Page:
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Poetry of second glances

Monologue of a Dog New Poems Wislawa Szymborska; translated from the Polish by Clare Cavanagh and Stanislaw Baranczak; foreword by Billy Collins Harcourt: 96 pp., $22

November 06, 2005|Peter Filkins | Peter Filkins is the translator of Ingeborg Bachmann's collected poems, "Darkness Spoken," due out in January. He teaches at Simon's Rock College of Bard, in Great Barrington, Mass.

THE awarding of the 1996 Nobel Prize to the Polish poet Wislawa Szymborska marked a triumph of the often underrated powers of discernment and good humor. Even now, in our cynical times, her poems offer a restorative wit as playful as it is steely and as humble as it is wise. Most poets jostle for center stage, but Szymborska looks on from afar, her wry acceptance of life's folly remaining her strongest weapon against tyranny and bad taste.

Thankfully, fame has not changed her. In "Monologue of a Dog" (translated by Clare Cavanagh and Stanislaw Baranczak, who present the original Polish on facing pages), Szymborska is in top form. One need only turn to "A Few Words on the Soul" to hear the same even-keeled tone that has dismantled platitudes for decades. "We have a soul at times. / No one's got it non-stop, / for keeps," she states blandly, but what at first seems merely humorous or humble turns weighty when we recall that the poet is 82. The fissure of that line-break between "non-stop" and "for keeps" poignantly underscores her tenuous hold in the face of time. Rather than bemoan or dwell on her own state, however, Szymborska points the camera toward others, observing that the soul

... rarely lends a hand

in uphill tasks,

like moving furniture,

or lifting luggage,

or going miles in shoes that pinch.

It usually steps out

whenever meat needs chopping

or forms have to be filled.

This list is not arbitrary. Buried in it are the displacement and suffering that characterized much of the last century. The "shoes that pinch" belong to the refugee as well as the tourist; the meat that "needs chopping," the forms that "have to be filled" recall not just the pleasant distraction of daily chores but also the witch's brew of butchery and tedium that is history's elixir of choice.

Szymborska's voice may be understated, but she is not a poet to be underestimated. Writing on "The Silence of Plants," she is puzzled at "how to answer unasked questions" presumably waiting to be posed by plants, even though she is "a nobody" to them. This seems an odd problem to write about, but the poet willfully involves us in the strangeness of her condition: There is no way of talking to plants, and yet we talk among "[u]ndergrowth, coppices, meadows, rushes" all the time. "Talking with you is essential and impossible," the poet declares, aware that such talking, fruitless as it may seem, is "[u]rgent in this hurried life / and postponed to never." The silence infusing this dark grace note is as eternal as those plants, and it is a credit to the supple translation that "never" is here imbued with the concreteness of a noun.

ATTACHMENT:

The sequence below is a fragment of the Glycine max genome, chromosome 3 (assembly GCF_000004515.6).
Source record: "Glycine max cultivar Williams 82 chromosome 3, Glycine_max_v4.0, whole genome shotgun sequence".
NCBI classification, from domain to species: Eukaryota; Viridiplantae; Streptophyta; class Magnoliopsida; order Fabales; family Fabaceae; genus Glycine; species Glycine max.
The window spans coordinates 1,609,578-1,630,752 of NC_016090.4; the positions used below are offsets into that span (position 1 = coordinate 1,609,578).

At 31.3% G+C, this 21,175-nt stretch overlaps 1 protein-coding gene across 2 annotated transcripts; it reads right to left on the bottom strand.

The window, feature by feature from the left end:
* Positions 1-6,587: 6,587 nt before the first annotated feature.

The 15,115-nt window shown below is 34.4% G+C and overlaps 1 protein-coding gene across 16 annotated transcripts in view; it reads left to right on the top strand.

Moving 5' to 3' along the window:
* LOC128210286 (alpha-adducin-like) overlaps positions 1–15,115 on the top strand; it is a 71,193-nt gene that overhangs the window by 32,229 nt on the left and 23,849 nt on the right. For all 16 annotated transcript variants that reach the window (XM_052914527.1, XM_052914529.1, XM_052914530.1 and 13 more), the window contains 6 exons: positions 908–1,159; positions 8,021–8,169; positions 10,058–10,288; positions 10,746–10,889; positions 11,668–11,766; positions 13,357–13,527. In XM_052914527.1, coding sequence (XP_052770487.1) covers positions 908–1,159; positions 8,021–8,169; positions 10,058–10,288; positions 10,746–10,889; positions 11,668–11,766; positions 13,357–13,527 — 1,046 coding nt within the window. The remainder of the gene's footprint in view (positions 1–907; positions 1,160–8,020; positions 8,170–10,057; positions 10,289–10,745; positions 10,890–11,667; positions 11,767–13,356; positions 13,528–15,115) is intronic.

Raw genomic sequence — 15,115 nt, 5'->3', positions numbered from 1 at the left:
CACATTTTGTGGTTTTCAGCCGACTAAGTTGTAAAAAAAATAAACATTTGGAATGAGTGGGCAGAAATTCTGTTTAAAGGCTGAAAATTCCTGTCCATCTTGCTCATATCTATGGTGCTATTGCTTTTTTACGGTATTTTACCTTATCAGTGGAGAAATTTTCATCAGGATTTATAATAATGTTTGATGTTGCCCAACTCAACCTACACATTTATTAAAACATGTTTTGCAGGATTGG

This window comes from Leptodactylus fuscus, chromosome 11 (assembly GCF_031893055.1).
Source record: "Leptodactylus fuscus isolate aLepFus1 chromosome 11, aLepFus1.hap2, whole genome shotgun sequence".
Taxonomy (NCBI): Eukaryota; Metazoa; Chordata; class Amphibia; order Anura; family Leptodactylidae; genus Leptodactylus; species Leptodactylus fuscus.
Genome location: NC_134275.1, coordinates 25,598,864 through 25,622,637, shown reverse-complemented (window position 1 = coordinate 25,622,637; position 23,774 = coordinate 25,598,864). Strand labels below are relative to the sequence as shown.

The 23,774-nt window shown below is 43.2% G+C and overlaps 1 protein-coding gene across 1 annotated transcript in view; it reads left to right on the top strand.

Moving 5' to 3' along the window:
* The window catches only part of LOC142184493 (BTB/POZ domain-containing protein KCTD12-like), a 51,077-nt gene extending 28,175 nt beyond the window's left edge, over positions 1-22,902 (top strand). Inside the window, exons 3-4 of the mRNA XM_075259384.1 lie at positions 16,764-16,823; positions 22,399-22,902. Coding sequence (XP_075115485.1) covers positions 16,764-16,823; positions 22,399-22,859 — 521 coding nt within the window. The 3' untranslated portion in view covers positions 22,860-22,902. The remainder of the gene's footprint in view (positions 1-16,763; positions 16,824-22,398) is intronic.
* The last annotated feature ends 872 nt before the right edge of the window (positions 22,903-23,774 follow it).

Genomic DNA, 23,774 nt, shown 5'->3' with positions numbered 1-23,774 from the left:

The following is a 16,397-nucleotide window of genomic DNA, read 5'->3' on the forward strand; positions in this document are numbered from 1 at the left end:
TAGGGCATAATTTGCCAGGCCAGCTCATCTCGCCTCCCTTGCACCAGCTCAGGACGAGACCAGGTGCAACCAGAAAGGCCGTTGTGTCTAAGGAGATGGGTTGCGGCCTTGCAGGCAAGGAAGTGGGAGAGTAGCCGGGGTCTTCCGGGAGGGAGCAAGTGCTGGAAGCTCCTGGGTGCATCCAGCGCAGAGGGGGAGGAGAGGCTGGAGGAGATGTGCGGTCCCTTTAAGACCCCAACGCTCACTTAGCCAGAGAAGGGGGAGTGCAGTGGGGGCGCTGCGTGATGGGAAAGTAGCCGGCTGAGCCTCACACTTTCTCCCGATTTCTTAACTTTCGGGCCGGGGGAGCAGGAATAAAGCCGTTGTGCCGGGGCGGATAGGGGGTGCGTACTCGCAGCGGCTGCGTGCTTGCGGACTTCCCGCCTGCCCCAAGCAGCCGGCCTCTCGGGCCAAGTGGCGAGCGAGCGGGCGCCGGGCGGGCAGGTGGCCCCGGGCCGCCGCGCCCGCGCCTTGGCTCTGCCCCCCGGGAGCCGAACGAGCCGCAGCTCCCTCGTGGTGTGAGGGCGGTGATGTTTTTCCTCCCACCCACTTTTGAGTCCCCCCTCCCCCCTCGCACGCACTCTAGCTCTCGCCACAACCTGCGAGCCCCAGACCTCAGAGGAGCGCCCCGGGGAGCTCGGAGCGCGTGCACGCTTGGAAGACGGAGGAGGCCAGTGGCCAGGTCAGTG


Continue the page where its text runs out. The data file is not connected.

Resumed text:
Billy Collins notes in his brief foreword that "Szymborska's poetry manages to be plain-spoken and mysterious at the same time." This is what makes it a poetry of second glances. In "Moment," Szymborska describes "[w]oods disguised as woods alive without end" where "birds in flight play birds in flight." She then demonstrates her uncanny ability to slow a moment down to a grain of time when she announces in the last stanza, "This moment reigns as far as the eye can reach. / One of those earthly moments / invited to linger." The poem turns on the fulcrum of that last line, for in the urge to invite those woods and birds "to linger," the poet suddenly finds herself wanting to keep hold of them and knows she cannot. The human spirit flourishes within such limits, however, and the persistence of that spirit is what Szymborska's poems evoke and sustain.

"I can't speak for others," the poet demurely avows, yet such modesty is what allows her to speak so directly to us. Writing on "The Ball" that is the Earth afloat in space, Szymborska reduces the immeasurable to the measurable by describing the planet as "this sleepy backwater / where even the stars have time to burn / while winking at us / unintentionally." The placement of this last chilly modifier saves the poem from the sentimental or maudlin -- and strengthens the poet's claim that "for me this is / misery and happiness enough." She will speak for us after all, but like those glittering stars, unintentionally. Rare is the poet who trusts her audience to look below the surface of such simplicity. Even more rare is the humane light that Wislawa Szymborska casts so adroitly and comically on the human condition in the 26 poems gathered here. *

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